According to this closely-watched barometer of the travel habits, preferences and intentions of Americans, fully 58% of American adults took such a trip during the past 12 months (up from 49% last year), of which one third took at least one trip primarily for business and 93% took at least one trip primarily for pleasure.
Of major concern to the Canadian tourism industry is the finding that "60% say they are less likely to take an international trip in the year ahead if the U.S. dollar continues to decline against other major world currencies".
Among other things, the survey revealed:
Weakened U.S. dollar a boon to U.S. tourism
"Thank God we've had the weakened dollar," said Dexter Koehl, a spokesman for the Travel Industry Association of America, which promotes tourism within the United States.
Travel to the U.S. had declined sharply because of disdain for American foreign policy, security hurdles and intense competition by other countries to attract visitors, he said. "Happily, the favourable exchange rate has trumped all those concerns," Koehl said. A total of 46.1 million foreigners visited the United States in 2004, up 12% from 2003's 41.2 million. About 43.5 million visited in 2002, 46.9 million in 2001 and 51.2 million in 2000.
Hotel values on the rise
U.S. hotel owners and investors are currently riding on the steep, upward-sloping part of a roller coaster ride, not exactly knowing how fast or frightening the next downward slope will be, yet not forgetting the last scary and sustained downward spiral from 2001 through 2003.
The good news is that the current position of U.S. hotel values on the upward slope is unmistakable:
In 2004, the average value increased 7.8% to US$79,358 per guestroom, the largest annual value increase the industry has seen since the 1990s.
With positive indicators such as a 3.7% gross domestic product (GDP) growth rate projected for 2005, the Penn State Index of Hotel Values projects an even greater value increase of 8.5% in 2005. Another 7.8% increase in hotel values is expected in 2006. The other good news is that this year, the average hotel value should be at its highest point ever, surpassing the previous peak value seen 5 years ago, in 2000.
But then again, averages don't explain all hotel types.
Midscale hotels without food & beverage outlets, the current darlings of many hotel owners and investors, actually returned to their pre-2001 values last year, demonstrating the great popularity of this property type in the transaction marketplace.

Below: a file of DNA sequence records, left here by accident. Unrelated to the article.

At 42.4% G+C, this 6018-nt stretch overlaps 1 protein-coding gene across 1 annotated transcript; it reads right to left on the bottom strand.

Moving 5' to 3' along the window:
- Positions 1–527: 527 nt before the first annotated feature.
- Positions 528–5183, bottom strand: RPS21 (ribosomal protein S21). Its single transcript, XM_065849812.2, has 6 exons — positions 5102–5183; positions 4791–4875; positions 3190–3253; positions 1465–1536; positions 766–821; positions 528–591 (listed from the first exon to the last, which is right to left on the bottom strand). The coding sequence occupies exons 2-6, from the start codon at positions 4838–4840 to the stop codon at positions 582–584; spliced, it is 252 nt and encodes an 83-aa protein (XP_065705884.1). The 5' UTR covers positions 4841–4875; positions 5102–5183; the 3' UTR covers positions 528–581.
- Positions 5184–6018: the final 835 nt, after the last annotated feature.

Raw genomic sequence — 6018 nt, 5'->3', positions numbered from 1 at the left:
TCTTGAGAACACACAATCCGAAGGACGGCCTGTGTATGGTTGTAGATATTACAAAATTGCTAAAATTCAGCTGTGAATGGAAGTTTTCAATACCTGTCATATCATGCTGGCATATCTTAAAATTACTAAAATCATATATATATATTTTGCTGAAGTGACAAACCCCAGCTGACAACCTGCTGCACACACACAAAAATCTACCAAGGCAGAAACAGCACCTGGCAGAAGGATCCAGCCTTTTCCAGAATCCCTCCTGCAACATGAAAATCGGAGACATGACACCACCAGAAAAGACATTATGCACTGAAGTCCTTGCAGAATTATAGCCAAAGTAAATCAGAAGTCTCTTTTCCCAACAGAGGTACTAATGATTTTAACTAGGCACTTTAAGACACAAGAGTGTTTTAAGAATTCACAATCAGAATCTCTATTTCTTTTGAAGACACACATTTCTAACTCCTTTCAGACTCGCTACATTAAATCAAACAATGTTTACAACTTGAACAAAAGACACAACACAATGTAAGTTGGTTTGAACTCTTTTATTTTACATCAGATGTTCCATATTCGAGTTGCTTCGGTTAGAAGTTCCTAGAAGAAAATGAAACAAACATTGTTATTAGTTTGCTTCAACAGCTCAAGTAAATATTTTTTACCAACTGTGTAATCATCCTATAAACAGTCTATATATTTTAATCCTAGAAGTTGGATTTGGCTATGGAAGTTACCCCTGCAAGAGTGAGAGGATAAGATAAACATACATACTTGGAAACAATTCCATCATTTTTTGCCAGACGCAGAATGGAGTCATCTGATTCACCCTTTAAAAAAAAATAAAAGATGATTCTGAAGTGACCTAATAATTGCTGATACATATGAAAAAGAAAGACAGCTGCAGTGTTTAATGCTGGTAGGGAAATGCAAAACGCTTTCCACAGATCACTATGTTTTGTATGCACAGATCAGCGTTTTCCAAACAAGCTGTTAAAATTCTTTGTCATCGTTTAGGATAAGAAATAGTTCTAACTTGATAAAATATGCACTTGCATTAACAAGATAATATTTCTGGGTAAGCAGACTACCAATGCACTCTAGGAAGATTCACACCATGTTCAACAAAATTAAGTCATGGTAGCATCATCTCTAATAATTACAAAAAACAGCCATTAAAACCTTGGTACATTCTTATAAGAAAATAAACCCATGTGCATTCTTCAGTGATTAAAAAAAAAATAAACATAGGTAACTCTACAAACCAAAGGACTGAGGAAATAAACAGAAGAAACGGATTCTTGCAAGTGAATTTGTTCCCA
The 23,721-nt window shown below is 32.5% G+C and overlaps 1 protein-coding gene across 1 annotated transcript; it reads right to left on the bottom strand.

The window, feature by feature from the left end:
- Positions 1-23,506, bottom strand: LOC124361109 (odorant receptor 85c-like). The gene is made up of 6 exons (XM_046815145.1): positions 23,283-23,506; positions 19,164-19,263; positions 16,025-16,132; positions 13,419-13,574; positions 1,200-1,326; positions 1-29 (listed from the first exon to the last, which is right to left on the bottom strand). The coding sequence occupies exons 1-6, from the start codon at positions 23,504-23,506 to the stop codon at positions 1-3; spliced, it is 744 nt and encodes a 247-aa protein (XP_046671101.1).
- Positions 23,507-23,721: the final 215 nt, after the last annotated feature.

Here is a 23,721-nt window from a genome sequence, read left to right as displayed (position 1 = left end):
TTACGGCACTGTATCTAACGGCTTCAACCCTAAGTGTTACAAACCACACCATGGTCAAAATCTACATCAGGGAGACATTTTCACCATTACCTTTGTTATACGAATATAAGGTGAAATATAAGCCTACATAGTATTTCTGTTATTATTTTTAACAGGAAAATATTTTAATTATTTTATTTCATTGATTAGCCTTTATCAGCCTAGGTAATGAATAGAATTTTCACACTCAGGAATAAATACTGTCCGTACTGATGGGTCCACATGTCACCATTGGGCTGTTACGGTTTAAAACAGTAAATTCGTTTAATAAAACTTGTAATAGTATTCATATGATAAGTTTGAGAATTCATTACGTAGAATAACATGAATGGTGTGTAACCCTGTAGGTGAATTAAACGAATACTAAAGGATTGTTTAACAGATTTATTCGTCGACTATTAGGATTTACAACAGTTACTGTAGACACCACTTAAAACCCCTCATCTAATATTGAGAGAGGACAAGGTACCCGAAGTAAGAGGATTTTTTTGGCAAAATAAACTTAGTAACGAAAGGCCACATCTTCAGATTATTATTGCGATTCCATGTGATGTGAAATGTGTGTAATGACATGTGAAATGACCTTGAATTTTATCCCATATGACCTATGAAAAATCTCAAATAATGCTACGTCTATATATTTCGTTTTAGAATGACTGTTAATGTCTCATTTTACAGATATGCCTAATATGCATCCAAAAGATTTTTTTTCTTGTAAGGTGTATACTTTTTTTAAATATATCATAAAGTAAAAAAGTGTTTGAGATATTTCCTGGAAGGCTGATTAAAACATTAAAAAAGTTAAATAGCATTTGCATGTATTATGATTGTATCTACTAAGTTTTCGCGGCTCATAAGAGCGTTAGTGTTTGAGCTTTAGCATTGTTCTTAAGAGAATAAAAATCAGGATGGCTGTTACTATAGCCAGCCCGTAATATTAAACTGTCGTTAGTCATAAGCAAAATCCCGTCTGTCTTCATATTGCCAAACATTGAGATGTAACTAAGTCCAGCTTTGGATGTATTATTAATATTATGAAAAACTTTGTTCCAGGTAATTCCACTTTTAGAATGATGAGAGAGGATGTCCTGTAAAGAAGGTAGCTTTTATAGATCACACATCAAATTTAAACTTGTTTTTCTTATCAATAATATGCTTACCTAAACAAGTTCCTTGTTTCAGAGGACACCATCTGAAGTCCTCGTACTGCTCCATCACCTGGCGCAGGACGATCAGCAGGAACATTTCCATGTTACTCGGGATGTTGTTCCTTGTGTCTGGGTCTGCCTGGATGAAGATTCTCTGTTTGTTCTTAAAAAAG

On the other hand, luxury hotels, (e.g., Four Seasons and Ritz Carlton), and upper upscale hotels, (e.g., Hyatt and Westin), are not expected to return to their 2000 value highs until 2006.
All other hotel types, including upscale, midscale with food & beverage, and economy hotels, fall pretty close to the average and are projected to return to their record 2000 values this year.
Vacation costs up 5% this year
Gas prices aren't the only expense increasing for vacation travelers this year. AAA's annual vacation costs survey reveals lodging and dining costs have increased a combined average of 5% since last year.
AAA's survey shows that a family of 2 adults and 2 children can expect to pay an average of US$247 per day for food and lodging. Lodging rates will average US$129 a night, up 3.9% from last year. Meals will cost US$118, up 6.5%.
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Visitor traffic to holiday homes.canada web site for the month of April 2005:
Total 'hits' for the month = 119,947 hits (3,998 per day)
Total 'unique visits' for the month = 9,189 (306 per day)
Visitors came from 70+ countries.
For more information, including an independent audit of our site performance, and to view the countries of origin for visitors click here.
Rental accommodation should lead in technology not follow
Lodging is trying to stay competitive and keep up with customers who have poured money into their homes to upgrade features they also expect in rental accommodation. Compare the amenities in your guestrooms to what the typical guest has at home. Most travellers enjoy a guestroom more modern and plush than their own bedroom. Most hotels deliver designer bedding, five-fixture bathrooms and high thread count linens. But in technological capability, the vast majority of hotels fall far short of the home and office the traveller comes from.
Consider these technologies:
While such technologies may not be as important as a clean room or a comfortable bed, they are clearly becoming more critical to customer-buying behavior.
As they improve and converge to digital platforms, it is important to consider the big picture of technology and avoid a piecemeal approach.
For rental accommodation to prosper, they should continue to lead the consumer, not follow. That leadership must extend beyond bed and bath to entertainment and amenities that not only allow business and leisure travellers to be highly productive during their stay but also indulge themselves.